In the heart of the Chocó Biogeographic Region lies the Colombian Pacific region, revealing its extraordinary biological treasures. As one of the planet's most mysterious biodiversity hotspots, this area has remained relatively unexplored, especially regarding its diversity of spiders.
A pioneering biological expedition at Jardín Botánico del Pacífico (JBP) in Bahía Solano has uncovered new species that will revolutionize our knowledge of this captivating ecosystem. Beyond being a tourist spot, this area plays a vital role in preserving the region's tropical rainforests and mangroves.
Dedicated researchers spearheaded the expedition, delving into the realm of Mygalomorphae spiders, seeking to unveil their mysterious world. Within this intriguing spider group lie tarantulas, trapdoor spiders, funnel-web spiders, minute silk-deprived spiders, and bald-legged spiders capable of securing their substrate to their bodies. Predatory in nature, these spiders predominantly inhabit terrestrial environments, often displaying limited geographic ranges and a prevalence of unique species.
Embarking on an unprecedented expedition through the Colombian Pacific rainforest, the researchers made groundbreaking findings, documenting four extraordinary spider species. Among these remarkable discoveries stands Ummidia Solana, an exceptional trapdoor spider. They also identified three distinct tarantula species: Euthycaelus Cunampia, Neischnocolus Mecana, and Melloina Pacifica.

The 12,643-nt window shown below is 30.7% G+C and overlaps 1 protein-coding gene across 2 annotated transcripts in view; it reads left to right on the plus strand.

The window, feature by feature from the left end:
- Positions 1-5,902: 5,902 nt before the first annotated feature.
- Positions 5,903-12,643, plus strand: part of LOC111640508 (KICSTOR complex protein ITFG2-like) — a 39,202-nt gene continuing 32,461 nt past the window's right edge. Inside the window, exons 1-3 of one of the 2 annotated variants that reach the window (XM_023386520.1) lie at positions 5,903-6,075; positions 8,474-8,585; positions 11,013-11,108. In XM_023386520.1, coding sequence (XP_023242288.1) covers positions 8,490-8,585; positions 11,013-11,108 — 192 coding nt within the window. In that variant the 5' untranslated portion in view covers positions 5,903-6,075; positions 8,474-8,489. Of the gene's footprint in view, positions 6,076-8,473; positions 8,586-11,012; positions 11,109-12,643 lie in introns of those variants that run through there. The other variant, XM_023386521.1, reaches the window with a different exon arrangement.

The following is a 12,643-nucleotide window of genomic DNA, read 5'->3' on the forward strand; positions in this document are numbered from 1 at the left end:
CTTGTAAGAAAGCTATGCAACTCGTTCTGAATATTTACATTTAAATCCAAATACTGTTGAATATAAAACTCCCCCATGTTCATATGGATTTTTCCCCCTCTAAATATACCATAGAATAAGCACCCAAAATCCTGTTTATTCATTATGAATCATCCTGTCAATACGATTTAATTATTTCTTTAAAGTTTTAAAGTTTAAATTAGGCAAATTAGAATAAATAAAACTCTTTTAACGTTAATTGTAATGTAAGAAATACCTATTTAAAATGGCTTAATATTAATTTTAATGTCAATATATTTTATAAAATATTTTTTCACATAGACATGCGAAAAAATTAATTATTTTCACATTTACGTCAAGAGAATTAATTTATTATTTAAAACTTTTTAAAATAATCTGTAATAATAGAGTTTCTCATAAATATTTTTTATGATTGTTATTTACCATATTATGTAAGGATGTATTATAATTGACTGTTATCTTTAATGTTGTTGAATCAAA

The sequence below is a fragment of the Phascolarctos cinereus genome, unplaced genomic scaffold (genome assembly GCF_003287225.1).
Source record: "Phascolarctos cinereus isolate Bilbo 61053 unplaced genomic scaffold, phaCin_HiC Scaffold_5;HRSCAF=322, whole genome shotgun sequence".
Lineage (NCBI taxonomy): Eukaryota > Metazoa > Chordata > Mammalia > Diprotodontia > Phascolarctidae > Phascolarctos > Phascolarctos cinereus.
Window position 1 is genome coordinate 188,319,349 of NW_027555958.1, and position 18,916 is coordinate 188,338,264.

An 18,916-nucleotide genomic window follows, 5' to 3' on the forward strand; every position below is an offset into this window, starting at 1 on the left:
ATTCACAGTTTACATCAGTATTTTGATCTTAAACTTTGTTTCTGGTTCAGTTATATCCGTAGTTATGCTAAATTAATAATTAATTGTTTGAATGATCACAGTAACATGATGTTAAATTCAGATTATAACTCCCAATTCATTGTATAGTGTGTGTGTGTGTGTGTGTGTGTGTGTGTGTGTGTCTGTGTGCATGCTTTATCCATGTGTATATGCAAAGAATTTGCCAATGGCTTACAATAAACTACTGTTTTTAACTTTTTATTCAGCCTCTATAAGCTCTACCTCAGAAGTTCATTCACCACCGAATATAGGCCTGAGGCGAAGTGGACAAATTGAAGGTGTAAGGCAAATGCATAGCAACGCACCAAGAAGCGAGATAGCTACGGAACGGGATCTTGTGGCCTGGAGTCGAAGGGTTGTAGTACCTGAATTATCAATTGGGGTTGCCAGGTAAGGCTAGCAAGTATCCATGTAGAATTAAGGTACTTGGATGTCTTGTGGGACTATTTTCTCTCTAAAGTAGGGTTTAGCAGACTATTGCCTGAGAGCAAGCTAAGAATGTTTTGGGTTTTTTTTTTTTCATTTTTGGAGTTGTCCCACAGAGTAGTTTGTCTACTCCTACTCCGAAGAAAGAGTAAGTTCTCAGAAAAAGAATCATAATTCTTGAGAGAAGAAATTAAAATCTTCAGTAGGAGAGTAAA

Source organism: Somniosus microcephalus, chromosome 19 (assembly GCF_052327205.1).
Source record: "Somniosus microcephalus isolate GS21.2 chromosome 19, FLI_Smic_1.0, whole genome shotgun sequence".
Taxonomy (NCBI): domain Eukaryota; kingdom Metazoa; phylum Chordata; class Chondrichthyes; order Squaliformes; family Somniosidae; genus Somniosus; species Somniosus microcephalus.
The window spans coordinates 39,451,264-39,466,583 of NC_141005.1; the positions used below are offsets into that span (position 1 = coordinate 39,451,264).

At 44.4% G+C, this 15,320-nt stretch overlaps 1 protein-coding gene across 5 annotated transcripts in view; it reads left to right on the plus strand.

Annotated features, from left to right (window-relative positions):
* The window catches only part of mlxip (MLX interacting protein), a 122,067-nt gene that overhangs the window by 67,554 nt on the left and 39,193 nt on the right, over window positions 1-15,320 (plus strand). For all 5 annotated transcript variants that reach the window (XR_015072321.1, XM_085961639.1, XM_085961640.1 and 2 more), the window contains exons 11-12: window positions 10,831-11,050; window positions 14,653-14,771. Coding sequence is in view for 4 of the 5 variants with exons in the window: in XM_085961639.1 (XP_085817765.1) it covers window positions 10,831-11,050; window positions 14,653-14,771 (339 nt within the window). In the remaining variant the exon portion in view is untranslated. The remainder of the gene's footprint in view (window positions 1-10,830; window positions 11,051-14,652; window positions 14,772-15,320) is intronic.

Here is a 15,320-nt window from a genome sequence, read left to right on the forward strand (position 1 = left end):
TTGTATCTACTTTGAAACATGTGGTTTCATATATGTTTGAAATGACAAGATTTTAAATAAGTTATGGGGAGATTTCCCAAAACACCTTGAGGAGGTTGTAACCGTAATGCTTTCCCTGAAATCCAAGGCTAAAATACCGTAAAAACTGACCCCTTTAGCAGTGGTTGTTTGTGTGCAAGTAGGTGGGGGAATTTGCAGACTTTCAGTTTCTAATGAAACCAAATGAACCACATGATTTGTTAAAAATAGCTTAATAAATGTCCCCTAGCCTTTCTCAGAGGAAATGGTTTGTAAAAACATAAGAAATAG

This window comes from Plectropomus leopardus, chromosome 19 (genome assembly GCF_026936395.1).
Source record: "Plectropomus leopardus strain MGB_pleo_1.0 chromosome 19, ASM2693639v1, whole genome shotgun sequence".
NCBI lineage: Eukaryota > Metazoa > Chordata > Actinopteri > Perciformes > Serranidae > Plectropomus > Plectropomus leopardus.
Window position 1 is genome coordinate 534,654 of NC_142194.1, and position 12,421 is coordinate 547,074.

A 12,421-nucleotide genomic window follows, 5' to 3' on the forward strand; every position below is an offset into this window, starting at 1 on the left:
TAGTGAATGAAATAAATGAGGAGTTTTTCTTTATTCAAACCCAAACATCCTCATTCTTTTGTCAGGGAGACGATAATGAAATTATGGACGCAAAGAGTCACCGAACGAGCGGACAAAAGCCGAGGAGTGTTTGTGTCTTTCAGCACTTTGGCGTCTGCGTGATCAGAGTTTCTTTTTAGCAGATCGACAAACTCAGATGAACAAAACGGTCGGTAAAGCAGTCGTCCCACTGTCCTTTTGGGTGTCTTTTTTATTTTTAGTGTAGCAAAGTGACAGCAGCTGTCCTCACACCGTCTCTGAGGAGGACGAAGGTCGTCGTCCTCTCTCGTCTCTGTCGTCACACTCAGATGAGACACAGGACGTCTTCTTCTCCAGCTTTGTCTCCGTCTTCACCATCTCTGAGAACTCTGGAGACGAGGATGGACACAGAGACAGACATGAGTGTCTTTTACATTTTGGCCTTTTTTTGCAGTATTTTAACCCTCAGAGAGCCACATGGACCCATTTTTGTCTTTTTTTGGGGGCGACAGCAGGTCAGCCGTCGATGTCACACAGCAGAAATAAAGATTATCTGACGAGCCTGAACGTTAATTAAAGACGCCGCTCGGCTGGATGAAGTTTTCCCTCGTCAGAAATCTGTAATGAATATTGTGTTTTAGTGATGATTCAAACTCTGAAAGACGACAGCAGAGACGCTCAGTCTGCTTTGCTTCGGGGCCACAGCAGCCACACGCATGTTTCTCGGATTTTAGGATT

"These taxonomic breakthroughs represent the first recorded instances of their respective genera in the region, expanding their geographical distribution," researchers remarked. "Each species was meticulously illustrated, described, and scientifically discussed, offering valuable insights into their morphological characteristics, taxonomy, and biogeography. The results of this study serve as a significant contribution to our understanding of the region's biological diversity, known for its exceptional species richness and endemism."
Two of the arachnids' names are notable for different reasons. Paying homage to the cultural transition of Don José and Don Antonio, members of the Emberá indigenous community from Mecaná, Chocó, the newly discovered spider species Euthycaelus cunampia carries their legacy. Their evolution from traditional hunters to becoming knowledgeable touristic and academic guides for the JBP inspired the naming. Furthermore, this remarkable find represents the first published record of the Euthycaelus genus and the subfamily Schismatothelinae outside the Andean Region and Eastern Cordillera in Colombia.
Emphasizing the dedication of the Jardín Botánico del Pacífico community to biodiversity conservation in the region, the spider species Neischnocolus mecana is named after a township in Bahía Solano. Notably, this marks the fourth described species of the Neischnocolus genus in Colombia and the first recorded in the Chocó biogeographic region and the Colombian Pacific. Significantly, this new finding expands the known geographic range of the genus.
The scientists concluded by saying: "This groundbreaking study serves as a testament to the potential existence of undiscovered species and the need for comprehensive taxonomic research."